The natural or induced act of attempting to forcibly exhale while the nose and mouth are closed, or against a closed glottis.
When done properly, the abdomen and chest become contracted causing the gas pressure in the thoracic cavity to rise and the return of venous blood to the heart to decrease. When the airway is reopened, the blood pressure raises, the cardiac output increases, and eventually the heart beats more slowly by reflex. The maneuver can occur naturally during coughing, defecation, or gagging.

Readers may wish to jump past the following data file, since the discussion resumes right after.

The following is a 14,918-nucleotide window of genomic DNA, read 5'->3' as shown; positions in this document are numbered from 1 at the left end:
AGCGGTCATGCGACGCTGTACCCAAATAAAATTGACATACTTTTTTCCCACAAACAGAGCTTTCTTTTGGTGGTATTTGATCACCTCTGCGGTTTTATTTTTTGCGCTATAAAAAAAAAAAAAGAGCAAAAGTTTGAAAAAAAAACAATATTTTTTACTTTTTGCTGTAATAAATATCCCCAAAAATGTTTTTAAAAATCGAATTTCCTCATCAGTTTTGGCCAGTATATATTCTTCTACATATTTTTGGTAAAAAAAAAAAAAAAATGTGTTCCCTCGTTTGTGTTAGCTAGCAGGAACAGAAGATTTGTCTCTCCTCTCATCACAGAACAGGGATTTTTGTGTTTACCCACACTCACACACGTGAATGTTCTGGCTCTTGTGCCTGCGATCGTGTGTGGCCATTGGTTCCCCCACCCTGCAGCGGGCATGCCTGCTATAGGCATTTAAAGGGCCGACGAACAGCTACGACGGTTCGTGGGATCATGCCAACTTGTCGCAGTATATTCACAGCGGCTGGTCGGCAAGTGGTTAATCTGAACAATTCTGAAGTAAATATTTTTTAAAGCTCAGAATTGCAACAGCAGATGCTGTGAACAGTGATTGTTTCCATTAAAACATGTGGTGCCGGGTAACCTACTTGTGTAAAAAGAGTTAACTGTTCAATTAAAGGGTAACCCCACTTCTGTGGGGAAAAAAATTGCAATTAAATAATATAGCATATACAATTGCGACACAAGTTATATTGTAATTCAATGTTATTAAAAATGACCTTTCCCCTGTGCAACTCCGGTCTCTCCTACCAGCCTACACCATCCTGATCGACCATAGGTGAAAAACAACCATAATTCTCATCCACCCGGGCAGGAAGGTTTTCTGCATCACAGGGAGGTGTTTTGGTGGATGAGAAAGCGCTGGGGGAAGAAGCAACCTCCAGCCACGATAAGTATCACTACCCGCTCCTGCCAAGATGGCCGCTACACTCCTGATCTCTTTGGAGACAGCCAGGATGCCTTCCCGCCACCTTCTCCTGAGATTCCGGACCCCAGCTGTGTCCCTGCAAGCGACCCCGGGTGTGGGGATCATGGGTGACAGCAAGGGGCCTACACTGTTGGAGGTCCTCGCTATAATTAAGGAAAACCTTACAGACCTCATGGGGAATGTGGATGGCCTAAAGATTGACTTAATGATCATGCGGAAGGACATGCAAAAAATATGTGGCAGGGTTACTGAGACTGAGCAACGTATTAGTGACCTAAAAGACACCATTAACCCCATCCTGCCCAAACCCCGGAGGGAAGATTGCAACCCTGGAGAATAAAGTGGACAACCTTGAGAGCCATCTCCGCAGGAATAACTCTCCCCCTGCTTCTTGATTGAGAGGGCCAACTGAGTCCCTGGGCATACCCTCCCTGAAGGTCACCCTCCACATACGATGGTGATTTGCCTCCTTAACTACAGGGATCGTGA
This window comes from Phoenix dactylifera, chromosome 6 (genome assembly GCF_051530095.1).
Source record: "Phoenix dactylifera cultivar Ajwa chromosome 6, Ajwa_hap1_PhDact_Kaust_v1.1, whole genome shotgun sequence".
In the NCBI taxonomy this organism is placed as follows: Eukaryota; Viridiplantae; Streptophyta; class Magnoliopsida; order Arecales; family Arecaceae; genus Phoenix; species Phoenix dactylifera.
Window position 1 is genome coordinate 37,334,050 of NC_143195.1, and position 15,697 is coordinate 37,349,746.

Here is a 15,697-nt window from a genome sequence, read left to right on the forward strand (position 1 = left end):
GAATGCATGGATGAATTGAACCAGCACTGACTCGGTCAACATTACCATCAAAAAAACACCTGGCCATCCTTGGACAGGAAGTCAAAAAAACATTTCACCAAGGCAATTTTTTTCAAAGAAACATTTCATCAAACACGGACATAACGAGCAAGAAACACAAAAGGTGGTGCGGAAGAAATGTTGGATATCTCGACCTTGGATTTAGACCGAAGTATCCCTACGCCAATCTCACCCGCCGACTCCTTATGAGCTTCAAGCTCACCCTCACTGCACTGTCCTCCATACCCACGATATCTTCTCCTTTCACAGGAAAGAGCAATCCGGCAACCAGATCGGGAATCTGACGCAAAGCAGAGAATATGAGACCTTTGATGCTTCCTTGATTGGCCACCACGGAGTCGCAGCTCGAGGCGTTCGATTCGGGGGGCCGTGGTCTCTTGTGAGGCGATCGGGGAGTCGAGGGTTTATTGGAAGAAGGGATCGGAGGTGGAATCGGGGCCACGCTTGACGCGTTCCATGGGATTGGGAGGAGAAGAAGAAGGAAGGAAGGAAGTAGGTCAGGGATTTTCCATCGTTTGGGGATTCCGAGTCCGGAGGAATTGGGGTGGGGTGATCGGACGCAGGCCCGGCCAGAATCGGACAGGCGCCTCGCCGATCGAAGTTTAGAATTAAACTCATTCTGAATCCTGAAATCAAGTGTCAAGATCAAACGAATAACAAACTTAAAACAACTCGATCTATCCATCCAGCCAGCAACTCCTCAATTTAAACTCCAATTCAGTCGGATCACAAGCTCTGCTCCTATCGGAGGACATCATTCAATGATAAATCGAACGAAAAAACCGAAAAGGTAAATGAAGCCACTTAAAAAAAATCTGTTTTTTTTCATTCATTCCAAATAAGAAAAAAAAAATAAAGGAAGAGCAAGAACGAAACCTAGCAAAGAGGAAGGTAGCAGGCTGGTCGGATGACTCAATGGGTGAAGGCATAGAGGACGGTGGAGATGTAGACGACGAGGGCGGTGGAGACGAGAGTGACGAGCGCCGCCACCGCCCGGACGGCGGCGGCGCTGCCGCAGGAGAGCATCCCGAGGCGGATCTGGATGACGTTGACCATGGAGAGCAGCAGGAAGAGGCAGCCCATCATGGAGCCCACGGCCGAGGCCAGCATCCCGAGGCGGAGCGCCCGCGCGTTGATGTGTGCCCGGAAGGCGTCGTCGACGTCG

In medicine, it is used as a diagnostic tool in patients to test their heart conditions and to identify any abnormal heart rhythms. It is also applied to 'clear' the ears and sinuses. It is also taught to patients with multiple sclerosis to help them fully empty their bladder, and in sexual therapy to help men prevent premature ejaculation.
Word origin: named after Antonio Maria Valsalva (1666-1723), an Italian physician and anatomist, who first described it.
Variant: Valsalva manoeuvre (British), Valsalva's manoeuvre